Tokyo 2020 organizers have released the data on the transmission of COVID during the 2020 Tokyo Olympics and Paralympics, which have now concluded. The Games took their toll, as Japanese Prime Minister Yoshide Suga has announced his resignation due to public displeasure with his handling of the pandemic, which the Games no doubt played a role in. However, Japan’s government did keep its promise to the Japanese public, keeping the Olympic and Paralympic personnel away from the public.
The reported COVID numbers are (no pun intended) largely positive. Out of approximately 15,500 Olympic and Paralympic athletes at these Games, just 42 positive COVID tests were reported. Through September 4th (the most recent numbers), nearly 1 million daily tests (993,268) were administered to Tokyo 2020 accredited personnel, resulting in just 309 positives. That marks an infection rate among the accredited personnel of just 0.03%. Out of 77,000 Tokyo 2020 staff and volunteers, just 67 total positives were recorded.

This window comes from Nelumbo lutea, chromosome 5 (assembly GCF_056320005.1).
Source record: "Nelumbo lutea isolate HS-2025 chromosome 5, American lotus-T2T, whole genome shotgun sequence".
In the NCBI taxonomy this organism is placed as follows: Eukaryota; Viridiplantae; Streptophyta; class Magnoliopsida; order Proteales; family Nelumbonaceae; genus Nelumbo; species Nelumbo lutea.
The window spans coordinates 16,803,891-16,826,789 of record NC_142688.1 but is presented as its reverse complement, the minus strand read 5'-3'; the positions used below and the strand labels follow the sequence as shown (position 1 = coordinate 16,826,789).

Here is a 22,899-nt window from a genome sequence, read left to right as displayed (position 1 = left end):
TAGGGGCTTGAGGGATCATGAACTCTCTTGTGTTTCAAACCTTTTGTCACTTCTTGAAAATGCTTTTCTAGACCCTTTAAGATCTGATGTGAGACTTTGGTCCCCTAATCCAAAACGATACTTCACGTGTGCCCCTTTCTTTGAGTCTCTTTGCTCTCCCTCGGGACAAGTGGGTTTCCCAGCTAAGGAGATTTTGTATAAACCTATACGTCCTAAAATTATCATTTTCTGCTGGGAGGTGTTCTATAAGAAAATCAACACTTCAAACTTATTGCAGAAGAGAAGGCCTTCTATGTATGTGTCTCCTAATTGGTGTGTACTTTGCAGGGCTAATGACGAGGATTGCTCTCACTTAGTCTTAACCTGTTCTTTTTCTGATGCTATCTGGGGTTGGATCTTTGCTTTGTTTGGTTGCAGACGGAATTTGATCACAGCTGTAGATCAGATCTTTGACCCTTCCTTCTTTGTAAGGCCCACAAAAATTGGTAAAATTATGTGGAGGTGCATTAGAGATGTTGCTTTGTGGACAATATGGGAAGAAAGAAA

In total, there were 817 COVID positives out of the nearly 100,000 people affiliated with the Olympic and Paralympic Games, for a total infection rate of just under 1%. Japan’s government was also administering tests at the Tokyo airports, and out of 54,214 such tests, there were 54 positives.
The numbers don’t look bad for those affiliated with the Olympic and Paralympic Games, however, the Tokyo public saw a giant increase in daily COVID cases during and after the Olympics. At the beginning of July, Tokyo was reporting less than 1,000 new cases a day. That spiked with the start of the Games, and continued to climb for 2 weeks after the conclusion of the Olympics. At it’s peak, Tokyo was experiencing 5,500 new cases a day. Since that peak, the daily cases have plummeted, with Tokyo reporting 968 new cases on September 6th.
Japan was slower to start their vaccination program than some other countries, but their catching up quickly. The latest numbers suggest that Japan is administering 1.1 million doses of vaccine every day, which mean’s their vaccinating nearly 1% of their 126 million population daily.